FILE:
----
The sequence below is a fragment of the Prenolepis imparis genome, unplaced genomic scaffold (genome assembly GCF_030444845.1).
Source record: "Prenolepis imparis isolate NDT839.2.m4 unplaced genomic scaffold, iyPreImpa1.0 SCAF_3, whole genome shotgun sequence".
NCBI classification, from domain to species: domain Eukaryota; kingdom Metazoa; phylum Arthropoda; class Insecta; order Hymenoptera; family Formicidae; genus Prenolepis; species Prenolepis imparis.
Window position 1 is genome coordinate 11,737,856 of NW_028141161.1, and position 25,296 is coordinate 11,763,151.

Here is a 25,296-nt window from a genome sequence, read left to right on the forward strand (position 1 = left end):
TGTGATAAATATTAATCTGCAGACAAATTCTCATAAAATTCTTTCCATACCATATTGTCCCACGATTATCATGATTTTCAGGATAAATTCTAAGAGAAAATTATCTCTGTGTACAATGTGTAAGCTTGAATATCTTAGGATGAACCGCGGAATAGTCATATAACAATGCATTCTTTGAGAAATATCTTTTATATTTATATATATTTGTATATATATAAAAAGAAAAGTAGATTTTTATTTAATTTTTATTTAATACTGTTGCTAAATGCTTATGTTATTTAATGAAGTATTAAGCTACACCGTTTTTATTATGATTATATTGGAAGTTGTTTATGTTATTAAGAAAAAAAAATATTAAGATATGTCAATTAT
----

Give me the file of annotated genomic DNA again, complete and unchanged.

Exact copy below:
The sequence below is a fragment of the Prenolepis imparis genome, unplaced genomic scaffold (genome assembly GCF_030444845.1).
Source record: "Prenolepis imparis isolate NDT839.2.m4 unplaced genomic scaffold, iyPreImpa1.0 SCAF_3, whole genome shotgun sequence".
NCBI classification, from domain to species: domain Eukaryota; kingdom Metazoa; phylum Arthropoda; class Insecta; order Hymenoptera; family Formicidae; genus Prenolepis; species Prenolepis imparis.
Window position 1 is genome coordinate 11,737,856 of NW_028141161.1, and position 25,296 is coordinate 11,763,151.

Here is a 25,296-nt window from a genome sequence, read left to right on the forward strand (position 1 = left end):
TGTGATAAATATTAATCTGCAGACAAATTCTCATAAAATTCTTTCCATACCATATTGTCCCACGATTATCATGATTTTCAGGATAAATTCTAAGAGAAAATTATCTCTGTGTACAATGTGTAAGCTTGAATATCTTAGGATGAACCGCGGAATAGTCATATAACAATGCATTCTTTGAGAAATATCTTTTATATTTATATATATTTGTATATATATAAAAAGAAAAGTAGATTTTTATTTAATTTTTATTTAATACTGTTGCTAAATGCTTATGTTATTTAATGAAGTATTAAGCTACACCGTTTTTATTATGATTATATTGGAAGTTGTTTATGTTATTAAGAAAAAAAAATATTAAGATATGTCAATTAT